When swinging vertically, the golf club should become light and easy to wield. When you start turning too much, the club becomes heavy and much more difficult to swing. George Snyder has seen vast improvements in his game over the course of his time using the Peak Performance Golf Swing, but he's looking for a reference point to help in his understanding of the swing.
Using the vertical swing and your putting videos, I have improved my score by 10 strokes in 14 months. My goal is to reduce my score by another 6 strokes in the next 10 months or sooner. I have taken a personal lesson from you, purchased several of your video lessons and watched many of your daily lessons; but, I never have read, heard or seen any direction on where the butt of the club should be at the top of the "forward swing." I ask this question because I cannot see or feel where the club head is at the top of the backswing; but, I can easily feel and see the butt of the club. I have been experimenting on the range, and found that when I start the butt of the club down away from my toes on the "upswing," I am able to hit a draw which I have never been able to do before. Is there any tips that you can give me and others on using the position of the butt of the club as a reference point to make the 3/4 vertical swing correctly?
Yes George, there are some tips I can provide. It's actually something I look for a lot when I'm doing video analyses of students. For those who may not be aware, the butt of the club is the bottom of your club on the grip end. When we take the club into the catcher's mitt and the shaft and forward arm are over the toe line, there's no more turn. Instead, it's all lift from that point. Because we are bent over when playing golf and not standing straight up and down, we are swinging the club vertical on a diagonal, incline plane.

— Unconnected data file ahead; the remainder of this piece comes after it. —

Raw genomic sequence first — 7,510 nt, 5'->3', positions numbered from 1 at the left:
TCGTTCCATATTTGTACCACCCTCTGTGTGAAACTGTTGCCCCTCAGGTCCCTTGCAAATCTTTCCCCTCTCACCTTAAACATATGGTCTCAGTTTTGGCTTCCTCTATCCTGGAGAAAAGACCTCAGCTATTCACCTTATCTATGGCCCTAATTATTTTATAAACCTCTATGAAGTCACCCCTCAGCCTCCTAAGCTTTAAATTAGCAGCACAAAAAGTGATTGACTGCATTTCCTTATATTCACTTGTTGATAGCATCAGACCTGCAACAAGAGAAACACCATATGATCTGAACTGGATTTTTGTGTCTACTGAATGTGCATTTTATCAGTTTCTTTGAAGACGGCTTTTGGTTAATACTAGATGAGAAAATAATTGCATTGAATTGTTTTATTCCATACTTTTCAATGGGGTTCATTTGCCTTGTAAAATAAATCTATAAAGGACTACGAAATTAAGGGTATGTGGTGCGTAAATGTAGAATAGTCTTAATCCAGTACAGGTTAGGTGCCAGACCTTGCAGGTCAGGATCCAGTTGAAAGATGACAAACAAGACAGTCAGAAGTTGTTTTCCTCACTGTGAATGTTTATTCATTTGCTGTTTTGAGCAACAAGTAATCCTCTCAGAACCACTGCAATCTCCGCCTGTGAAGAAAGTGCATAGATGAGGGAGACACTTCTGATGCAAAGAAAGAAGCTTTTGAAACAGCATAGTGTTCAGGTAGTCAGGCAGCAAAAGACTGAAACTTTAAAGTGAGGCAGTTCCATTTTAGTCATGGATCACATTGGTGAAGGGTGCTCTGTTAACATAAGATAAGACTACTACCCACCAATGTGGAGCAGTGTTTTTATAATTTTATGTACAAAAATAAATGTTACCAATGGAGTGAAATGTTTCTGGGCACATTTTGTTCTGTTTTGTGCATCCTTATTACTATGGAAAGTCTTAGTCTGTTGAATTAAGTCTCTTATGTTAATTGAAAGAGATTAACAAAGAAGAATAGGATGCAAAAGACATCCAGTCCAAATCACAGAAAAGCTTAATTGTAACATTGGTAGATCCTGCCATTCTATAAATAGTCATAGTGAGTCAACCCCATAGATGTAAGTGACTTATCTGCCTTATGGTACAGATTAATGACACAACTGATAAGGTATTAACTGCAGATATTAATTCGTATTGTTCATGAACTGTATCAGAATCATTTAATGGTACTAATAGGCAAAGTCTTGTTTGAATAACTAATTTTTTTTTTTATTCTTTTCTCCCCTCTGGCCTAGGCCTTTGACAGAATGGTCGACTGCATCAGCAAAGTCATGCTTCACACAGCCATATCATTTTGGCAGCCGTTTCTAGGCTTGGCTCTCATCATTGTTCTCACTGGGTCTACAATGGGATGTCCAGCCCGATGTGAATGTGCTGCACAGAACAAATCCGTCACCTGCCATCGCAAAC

Once I'm at the top of the backswing, the diagonal plane will bring my elbow, hand, and the shaft of the clubhead inside the toe line. But, the key that determines whether you're too deep in the sacred burial ground is the position of your elbow to your shoulder (of your forward arm). One of the things I check when looking from a "down the line" view is where the butt of the club is in relation to the ground. I will draw a line from the butt of the club on down to the ground. I want to see the line just about at the ankle. Remember, anytime I talk about the toe line, I'm talking about the toes, knees, hips, shoulders, and eyes all being parallel left of your aiming line. If the line we draw is too close to the toe line, you're actually too vertical and slightly outside. If it gets anywhere deeper than the ankle, you are too deep.
During the transition, your job is to make sure the club doesn't get laid off too much. It will lay off a little bit, but you've got to fight it to make sure it doesn't get too flat. When you swing up to the top of your backswing, stop and look at where the butt of the club is. If you can draw a line down to your ankle, then you're in a good position.
A light club is easier to swing than a heavy club. Some people say it's hard to swing vertical because they can't feel the club. Well, if you can't feel the weight of the club, it means you're swinging within the vertical parameters of the PPGS, so keep it up. Remember, we don't want a heavy club. We want a light club!
Keep it vertical!
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